Key figure in tourism dies suddenly, aged 59

David Hunter
David Hunter

A key figure in tourism in the region, who helped establish the reputation of two of Northumberland’s finest country hotels, has died suddenly, aged 59.

A son of the North East, David Hunter was born in Hartlepool and grew up in Morpeth. He was educated at Oundle School, near Peterborough.

He met his wife Sue in London, while they were working for the same hotel. This led to 30 years in the hospitality industry in Britain, as he travelled the country in pursuit of his career. The Gleneagles Hotel in Scotland and the Grand Hotel in Eastbourne were among the UK’s foremost hotels that David worked for.

Like many of his fellow north countrymen, it was to this region that he eventually returned – to take up the role as general manager of Matfen Hall Hotel, which had recently become only the second country house hotel in Northumberland.

During his eight years there the hotel doubled in size, acquiring a spa, leisure centre, a golf course, and conference facilities.

Under his leadership, the hotel was first awarded Best Small Hotel in the UK, and then, when the new facilities were added, became Best Large Hotel in the UK. Perhaps the greatest testimony to David’s character, though, was the award of Most Considerate Hotel in England.

Such visionary success for the development of tourism in the area saw him also take on the role of a founding director of the Northumberland Tourism organisation. Passionate about the North East and the role of tourism in its development, David worked tirelessly to bring both business and leisure to the area.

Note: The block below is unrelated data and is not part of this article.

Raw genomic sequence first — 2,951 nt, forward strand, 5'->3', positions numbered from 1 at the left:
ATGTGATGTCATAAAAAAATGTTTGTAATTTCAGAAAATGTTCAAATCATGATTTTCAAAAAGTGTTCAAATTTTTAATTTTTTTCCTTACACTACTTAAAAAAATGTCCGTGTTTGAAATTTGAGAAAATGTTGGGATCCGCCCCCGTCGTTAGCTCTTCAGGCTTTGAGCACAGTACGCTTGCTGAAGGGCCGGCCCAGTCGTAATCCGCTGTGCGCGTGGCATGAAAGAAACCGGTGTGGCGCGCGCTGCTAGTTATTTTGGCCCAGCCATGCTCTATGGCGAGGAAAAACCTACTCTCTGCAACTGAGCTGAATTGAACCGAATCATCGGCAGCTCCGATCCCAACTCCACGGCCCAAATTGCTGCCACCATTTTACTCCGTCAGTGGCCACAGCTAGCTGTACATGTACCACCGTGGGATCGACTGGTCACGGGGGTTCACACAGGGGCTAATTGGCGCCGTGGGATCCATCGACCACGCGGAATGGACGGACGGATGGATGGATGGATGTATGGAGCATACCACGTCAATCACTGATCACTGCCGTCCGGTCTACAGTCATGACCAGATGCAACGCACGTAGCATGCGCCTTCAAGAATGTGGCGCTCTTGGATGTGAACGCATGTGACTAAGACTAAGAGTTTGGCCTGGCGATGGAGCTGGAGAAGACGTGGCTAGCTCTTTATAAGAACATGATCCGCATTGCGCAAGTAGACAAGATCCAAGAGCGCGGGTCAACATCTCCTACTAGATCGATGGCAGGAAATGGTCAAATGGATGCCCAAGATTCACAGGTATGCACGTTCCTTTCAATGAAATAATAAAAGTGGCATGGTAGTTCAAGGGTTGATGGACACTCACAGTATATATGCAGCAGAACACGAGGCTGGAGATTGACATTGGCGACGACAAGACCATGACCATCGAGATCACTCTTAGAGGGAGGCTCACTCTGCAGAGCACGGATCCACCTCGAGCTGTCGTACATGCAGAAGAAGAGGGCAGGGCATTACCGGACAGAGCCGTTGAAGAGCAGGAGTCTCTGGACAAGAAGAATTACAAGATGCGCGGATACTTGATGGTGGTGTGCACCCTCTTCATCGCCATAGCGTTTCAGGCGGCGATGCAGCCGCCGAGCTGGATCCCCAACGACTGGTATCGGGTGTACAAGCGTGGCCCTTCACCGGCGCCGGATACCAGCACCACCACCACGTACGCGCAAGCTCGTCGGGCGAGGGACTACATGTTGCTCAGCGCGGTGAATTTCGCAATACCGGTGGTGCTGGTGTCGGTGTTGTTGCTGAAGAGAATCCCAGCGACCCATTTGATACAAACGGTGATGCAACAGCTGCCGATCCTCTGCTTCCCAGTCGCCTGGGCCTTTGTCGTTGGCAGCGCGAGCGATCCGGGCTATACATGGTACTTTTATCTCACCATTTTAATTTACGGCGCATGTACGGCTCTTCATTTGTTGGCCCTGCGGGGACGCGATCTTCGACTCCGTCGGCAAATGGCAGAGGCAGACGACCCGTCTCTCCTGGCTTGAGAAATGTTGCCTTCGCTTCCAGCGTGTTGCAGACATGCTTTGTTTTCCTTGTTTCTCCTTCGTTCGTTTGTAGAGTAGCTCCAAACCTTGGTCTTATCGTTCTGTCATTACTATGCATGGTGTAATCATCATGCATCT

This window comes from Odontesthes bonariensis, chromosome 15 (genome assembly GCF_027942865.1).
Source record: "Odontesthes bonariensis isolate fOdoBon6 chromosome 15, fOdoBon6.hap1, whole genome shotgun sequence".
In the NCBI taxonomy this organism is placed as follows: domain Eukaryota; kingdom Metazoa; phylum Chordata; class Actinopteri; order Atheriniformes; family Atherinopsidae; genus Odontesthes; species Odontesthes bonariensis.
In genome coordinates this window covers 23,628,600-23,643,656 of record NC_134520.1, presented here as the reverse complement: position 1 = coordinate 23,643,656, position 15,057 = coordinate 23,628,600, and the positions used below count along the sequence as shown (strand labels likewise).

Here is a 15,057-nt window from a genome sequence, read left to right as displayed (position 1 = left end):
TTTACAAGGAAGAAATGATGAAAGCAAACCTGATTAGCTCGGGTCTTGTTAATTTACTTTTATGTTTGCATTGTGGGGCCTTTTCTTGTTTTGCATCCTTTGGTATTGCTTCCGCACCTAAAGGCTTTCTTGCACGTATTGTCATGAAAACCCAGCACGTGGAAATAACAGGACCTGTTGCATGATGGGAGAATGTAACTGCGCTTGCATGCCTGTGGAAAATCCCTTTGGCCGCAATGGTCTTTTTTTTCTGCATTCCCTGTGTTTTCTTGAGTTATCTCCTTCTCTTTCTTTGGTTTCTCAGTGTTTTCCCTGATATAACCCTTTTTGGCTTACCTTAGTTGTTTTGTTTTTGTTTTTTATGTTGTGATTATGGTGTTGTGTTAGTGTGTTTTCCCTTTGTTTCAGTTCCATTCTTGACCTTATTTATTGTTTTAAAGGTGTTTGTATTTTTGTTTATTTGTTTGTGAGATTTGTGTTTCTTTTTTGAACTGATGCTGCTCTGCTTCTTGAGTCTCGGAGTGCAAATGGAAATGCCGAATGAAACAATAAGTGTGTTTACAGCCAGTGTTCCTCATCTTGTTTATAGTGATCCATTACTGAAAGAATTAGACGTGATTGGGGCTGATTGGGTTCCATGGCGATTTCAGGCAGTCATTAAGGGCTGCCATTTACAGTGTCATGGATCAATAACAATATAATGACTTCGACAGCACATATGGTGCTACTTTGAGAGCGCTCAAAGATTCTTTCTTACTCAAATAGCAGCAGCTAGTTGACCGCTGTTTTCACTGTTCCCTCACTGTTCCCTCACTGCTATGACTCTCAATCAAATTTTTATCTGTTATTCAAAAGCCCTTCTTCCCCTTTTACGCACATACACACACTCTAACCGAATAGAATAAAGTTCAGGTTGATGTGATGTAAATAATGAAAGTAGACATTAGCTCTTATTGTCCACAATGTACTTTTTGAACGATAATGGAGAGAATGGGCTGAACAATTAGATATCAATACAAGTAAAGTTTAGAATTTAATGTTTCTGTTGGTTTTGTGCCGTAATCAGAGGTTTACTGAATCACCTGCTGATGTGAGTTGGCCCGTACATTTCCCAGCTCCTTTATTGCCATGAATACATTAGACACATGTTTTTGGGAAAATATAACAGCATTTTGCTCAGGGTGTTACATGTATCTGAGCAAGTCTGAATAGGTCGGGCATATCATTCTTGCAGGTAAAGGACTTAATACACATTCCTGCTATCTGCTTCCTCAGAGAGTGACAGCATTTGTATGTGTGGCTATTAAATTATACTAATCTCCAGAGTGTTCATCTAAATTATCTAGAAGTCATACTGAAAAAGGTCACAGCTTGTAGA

David’s final work was to establish the reputation of a second newly-opened hotel – Doxford Hall.

Doxford had been recently opened and had acquired a new owner – Robert Parker – when David was appointed as general manager in 2010.

Mindful that national reputation depends on local roots, David set to support the local economy by ensuring that wherever possible local producers supplied the food, and local contractors the work, when it was required. Also part of the Doxford team, his wife Sue manages Guyzance Hall.

During the last two years, Doxford has also become home to Northumberland’s first music festival. This was a particular pleasure to David, who loved classical music. His other great interests were gardening and walking.

A great family man, he was devoted to Sue, his two children, Rebecca, 30, and James, 24, and his grandchild Corbin, four. His mother, Sheila, 88, still lives in Alnmouth.

Sadly, six years ago his sister Sally died at the age of 50, after suffering from cancer. His father Rodney died in 2008 at the age of 91. David’s own death was caused by a blood clot suffered as a consequence of a fall while on holiday.

David will not only be remembered for his achievements in the industry he loved, but also for the love and loyalty he inspired in those he knew, and worked with.